Walmart-backed fintech startup plans to launch its own buy now, pay later loans
A Walmart-backed startup is looking to compete with buy now, pay later companies.
The venture, called One, is gearing up to launch its own version of the payment service as soon as next year, according to a source familiar with the matter.
One, which is majority-owned by Walmart, wants to launch a service that shoppers could use at Walmart’s website and stores, as well as at other retailers, the source said. The effort was motivated in part by a more challenging economic backdrop and consumers feeling pinched by inflation.
Shares of buy now, pay later firm Affirm fell on Friday. Walmart declined to comment.
One is breaking into the growing payment services category as monthly retail sales numbers continue to rise, but some Americans show signs of strain from inflation driving up the prices of food, housing and more. Those stretched wallets could fuel consumers’ interest in paying for purchases in other ways. Buy now, pay later allows customers to gradually pay off a purchase with fixed monthly payments, along with interest.
Retail executives, including Walmart CEO Doug McMillon, have spoken about even wealthier consumers feeling pinched by inflation. About 75% of the retailer’s market share gains in grocery have come from households that make more than $100,000 in the past two quarters.
In a CNBC interview this week, McMillon said customers are feeling stressed.
“We’ve got some customers who are more budget-conscious that have been under inflation pressure now for months,” he told CNBC’s “Squawk Box.” “That sustained pressure in some categories, I think, is something customers are having to deal with as we approach Christmas.”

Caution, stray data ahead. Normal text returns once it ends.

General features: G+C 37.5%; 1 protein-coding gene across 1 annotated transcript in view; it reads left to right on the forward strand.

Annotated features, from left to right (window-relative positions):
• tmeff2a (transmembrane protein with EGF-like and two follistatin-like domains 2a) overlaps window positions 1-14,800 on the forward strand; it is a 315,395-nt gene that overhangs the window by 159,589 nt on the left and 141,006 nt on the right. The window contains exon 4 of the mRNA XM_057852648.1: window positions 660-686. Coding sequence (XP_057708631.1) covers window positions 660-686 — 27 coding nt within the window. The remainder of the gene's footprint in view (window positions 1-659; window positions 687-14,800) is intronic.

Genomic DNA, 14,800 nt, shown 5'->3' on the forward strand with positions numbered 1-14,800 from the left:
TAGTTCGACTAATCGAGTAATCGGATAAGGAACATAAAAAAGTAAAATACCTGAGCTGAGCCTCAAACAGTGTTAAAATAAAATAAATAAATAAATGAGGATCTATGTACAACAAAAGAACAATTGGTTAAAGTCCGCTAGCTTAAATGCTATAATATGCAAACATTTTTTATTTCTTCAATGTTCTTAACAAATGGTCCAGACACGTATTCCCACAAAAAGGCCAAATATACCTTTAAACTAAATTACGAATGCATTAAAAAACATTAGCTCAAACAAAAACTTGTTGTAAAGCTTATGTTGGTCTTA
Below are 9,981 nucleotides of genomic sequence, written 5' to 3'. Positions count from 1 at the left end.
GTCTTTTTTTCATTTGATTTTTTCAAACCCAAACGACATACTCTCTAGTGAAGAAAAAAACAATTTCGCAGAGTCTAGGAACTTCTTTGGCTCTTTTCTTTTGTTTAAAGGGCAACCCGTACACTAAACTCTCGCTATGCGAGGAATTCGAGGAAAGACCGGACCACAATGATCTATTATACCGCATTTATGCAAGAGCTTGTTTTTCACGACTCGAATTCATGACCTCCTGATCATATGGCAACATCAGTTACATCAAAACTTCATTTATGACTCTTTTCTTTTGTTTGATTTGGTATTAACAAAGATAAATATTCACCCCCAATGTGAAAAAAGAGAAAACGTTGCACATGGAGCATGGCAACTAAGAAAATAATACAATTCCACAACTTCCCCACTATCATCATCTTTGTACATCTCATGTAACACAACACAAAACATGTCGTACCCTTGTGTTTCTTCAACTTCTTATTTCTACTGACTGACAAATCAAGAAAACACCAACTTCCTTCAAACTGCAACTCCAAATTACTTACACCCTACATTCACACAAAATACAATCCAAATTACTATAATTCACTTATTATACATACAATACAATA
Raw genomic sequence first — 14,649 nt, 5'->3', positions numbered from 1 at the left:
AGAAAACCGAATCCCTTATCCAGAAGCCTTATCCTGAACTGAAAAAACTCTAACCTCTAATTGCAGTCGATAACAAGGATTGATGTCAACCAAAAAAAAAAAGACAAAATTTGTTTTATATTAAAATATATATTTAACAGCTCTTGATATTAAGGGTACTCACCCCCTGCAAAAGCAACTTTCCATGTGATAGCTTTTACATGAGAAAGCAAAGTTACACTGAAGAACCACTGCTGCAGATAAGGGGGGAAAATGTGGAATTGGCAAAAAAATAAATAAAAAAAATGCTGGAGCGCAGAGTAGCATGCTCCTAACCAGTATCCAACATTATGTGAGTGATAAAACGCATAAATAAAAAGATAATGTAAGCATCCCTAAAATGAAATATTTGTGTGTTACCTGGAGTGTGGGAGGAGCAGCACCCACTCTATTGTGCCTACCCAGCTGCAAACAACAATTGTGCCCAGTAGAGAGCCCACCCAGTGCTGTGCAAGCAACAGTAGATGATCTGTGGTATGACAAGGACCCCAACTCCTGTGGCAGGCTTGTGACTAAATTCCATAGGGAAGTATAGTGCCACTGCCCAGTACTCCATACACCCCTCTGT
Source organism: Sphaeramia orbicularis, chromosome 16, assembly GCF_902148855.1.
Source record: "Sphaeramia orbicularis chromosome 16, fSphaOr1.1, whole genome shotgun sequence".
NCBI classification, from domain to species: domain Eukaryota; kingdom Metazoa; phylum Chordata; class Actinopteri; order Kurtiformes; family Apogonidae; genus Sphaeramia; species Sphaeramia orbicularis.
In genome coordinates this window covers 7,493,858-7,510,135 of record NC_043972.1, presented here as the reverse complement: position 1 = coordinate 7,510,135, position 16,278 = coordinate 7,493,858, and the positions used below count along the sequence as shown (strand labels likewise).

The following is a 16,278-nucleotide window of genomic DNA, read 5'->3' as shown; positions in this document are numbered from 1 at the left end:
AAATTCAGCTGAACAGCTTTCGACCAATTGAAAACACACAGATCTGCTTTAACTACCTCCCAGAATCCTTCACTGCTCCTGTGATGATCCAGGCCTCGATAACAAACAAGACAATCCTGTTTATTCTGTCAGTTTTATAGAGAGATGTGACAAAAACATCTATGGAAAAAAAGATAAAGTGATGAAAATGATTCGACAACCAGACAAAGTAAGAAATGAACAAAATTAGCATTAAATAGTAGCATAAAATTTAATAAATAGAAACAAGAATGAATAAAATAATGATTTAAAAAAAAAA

The news about the Walmart-backed startup’s interest in buy now, pay later was first reported by The Information.
Walmart, the country’s largest private employer and its biggest grocer, has long offered financial services at many of its stores. It has a money center where customers can go for banking-related services, such as printing checks, sending or receiving money or loading prepaid debit cards. Many of those services are geared toward families that have lower incomes, do not have relationships with a traditional bank or do not have the credit history to qualify for credit cards.
Last year, Walmart went a step further by creating and backing a fintech startup with Ribbit Capital, one of the investment firms behind Robinhood. The fintech startup is independent, but Walmart has the biggest stake. Its board also includes several top executives, including Walmart U.S. CEO John Furner and chief financial officer John David Rainey. Rainey, Walmart’s new CFO, recently joined the board and is the former CFO of PayPal.
Since Walmart created and backed the startup in early 2021, it has gotten bigger. It acquired two other fintech startups, One and Even, for an undisclosed amount early this year. It adopted the name One and aims to be an all-in-one app where consumers can manage their money.
One is led by Omer Ismail, who led Goldman Sachs‘ consumer bank. It also includes some other Goldman veterans.
Buy now, pay later has become a more crowded space, with companies including Affirm, PayPal, Klarna and AfterPay all offering their own versions. Apple also announced plans to launch its own buy now, pay later option, Apple Pay Later.
Walmart already offers a buy now, pay later option to customers through Affirm. Ahead of last holiday season, it ended its layaway program and replaced it with the buy now, pay later financing.